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The WDC 65C816 (also known as W65C816S or 65816) is an 8/16-bit microprocessor developed and sold by the Western Design Center (WDC). Introduced in 1983, the W65C816S is an enhanced version of the MOS 6502 processor used in the Apple II series, but extended with 16-bit support.[1] The 65C816 was used as the CPU in the Apple IIGS and in modified form, the Super Nintendo Entertainment System.


The 65 in the part's designation comes from its 6502 compatibility mode, and the 816 signifies that the processor has selectable 8 and 16-bit register sizes. In addition to the availability of 16-bit registers, the W65C816S features extended memory addressing to 24 bits, supporting up to 16 megabytes of random-access memory, an enhanced instruction set, and a 16 bit stack pointer, as well as several new electrical signals for improved system hardware management.

At reset, the 65C816 starts in "emulation mode", meaning it substantially behaves as a CMOS 65C02. Thereafter, the 65C816 may be switched to "native mode" with a two instruction sequence, causing it to enable all enhanced features, yet still maintain a substantial degree of backward compatibility with most 6502 software. However, unlike the PDIP40 version of the 65C02, which is a pin-compatible replacement for its NMOS ancestor, the PDIP40 W65C816S is not pin-compatible with any other 6502 family processor.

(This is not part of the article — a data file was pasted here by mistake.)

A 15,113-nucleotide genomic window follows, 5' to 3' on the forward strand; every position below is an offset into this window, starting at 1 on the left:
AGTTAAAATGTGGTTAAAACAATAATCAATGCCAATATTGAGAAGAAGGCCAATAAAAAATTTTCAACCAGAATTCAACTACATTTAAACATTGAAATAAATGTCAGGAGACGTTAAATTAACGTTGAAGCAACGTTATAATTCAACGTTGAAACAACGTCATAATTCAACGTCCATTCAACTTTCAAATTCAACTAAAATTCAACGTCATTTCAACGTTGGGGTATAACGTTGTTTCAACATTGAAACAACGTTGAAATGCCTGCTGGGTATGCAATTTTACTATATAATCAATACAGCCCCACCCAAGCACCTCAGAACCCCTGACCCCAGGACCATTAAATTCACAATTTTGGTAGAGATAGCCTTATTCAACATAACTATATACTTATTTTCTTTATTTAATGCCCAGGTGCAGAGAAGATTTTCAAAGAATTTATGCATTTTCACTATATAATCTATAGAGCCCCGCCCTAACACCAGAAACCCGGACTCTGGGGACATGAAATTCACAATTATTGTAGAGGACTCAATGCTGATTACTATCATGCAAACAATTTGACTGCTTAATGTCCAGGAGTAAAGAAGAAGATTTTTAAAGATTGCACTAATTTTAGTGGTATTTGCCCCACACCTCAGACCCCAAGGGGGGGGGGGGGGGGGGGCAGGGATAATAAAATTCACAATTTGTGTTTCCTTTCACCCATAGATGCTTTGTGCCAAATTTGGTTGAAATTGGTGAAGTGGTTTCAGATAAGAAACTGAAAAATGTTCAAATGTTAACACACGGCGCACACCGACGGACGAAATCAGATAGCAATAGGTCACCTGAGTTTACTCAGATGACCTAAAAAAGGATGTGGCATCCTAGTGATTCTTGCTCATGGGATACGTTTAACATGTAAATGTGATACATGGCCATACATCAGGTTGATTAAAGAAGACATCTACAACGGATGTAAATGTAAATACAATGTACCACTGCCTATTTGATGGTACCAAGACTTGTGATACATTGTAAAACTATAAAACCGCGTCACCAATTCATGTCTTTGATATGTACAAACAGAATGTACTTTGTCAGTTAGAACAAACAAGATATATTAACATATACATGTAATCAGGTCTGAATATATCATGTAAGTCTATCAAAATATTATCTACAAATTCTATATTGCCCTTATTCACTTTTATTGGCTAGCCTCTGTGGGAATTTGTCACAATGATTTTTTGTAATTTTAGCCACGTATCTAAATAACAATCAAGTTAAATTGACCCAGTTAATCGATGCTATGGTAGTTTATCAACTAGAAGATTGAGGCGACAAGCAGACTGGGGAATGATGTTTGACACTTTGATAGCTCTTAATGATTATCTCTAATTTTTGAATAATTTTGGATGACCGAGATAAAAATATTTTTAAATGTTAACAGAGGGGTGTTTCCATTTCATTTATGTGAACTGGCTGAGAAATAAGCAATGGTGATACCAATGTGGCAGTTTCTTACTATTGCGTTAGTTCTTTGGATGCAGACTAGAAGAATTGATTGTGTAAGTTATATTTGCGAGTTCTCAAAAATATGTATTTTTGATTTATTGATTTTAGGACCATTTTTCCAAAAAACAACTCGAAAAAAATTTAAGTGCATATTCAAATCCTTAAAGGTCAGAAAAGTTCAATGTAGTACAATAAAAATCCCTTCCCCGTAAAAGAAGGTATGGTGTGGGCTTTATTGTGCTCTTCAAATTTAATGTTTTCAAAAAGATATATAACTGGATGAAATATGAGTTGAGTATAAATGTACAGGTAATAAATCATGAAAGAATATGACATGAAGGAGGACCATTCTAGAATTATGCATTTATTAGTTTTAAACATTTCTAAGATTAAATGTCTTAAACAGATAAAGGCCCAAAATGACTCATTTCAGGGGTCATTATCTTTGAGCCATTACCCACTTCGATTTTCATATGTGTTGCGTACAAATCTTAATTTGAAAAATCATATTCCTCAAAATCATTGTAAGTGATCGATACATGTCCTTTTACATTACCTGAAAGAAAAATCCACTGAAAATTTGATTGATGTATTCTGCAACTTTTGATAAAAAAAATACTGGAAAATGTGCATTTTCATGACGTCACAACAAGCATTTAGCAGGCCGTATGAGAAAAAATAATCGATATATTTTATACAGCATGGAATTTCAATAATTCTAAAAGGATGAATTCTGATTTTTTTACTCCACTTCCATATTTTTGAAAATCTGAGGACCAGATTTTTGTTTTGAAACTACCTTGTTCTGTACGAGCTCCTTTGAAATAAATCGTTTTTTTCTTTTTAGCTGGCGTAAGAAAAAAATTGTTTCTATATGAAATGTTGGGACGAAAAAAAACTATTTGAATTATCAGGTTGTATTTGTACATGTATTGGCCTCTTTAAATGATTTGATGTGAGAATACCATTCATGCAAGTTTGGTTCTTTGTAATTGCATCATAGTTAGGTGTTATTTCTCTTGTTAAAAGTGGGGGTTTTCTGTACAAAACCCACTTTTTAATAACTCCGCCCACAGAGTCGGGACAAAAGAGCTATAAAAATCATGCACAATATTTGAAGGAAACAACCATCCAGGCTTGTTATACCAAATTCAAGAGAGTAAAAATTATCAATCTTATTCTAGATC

Related to the W65C816S is the W65C802, which had the same internal structure and 16-bit support, but used a 40-pin layout compatible with the original 6502. This allowed it to be used as a drop-in replacement in certain roles. However, the 65C802 could not emit a full 24-bit address, which limited it to 64 KB of memory. The 65C802 and its relatives are no longer produced.


  1. Chronology of Microprocessors (1980-1989) by Ken Polsson. 2009-10-28. Archived 2010-02-06.

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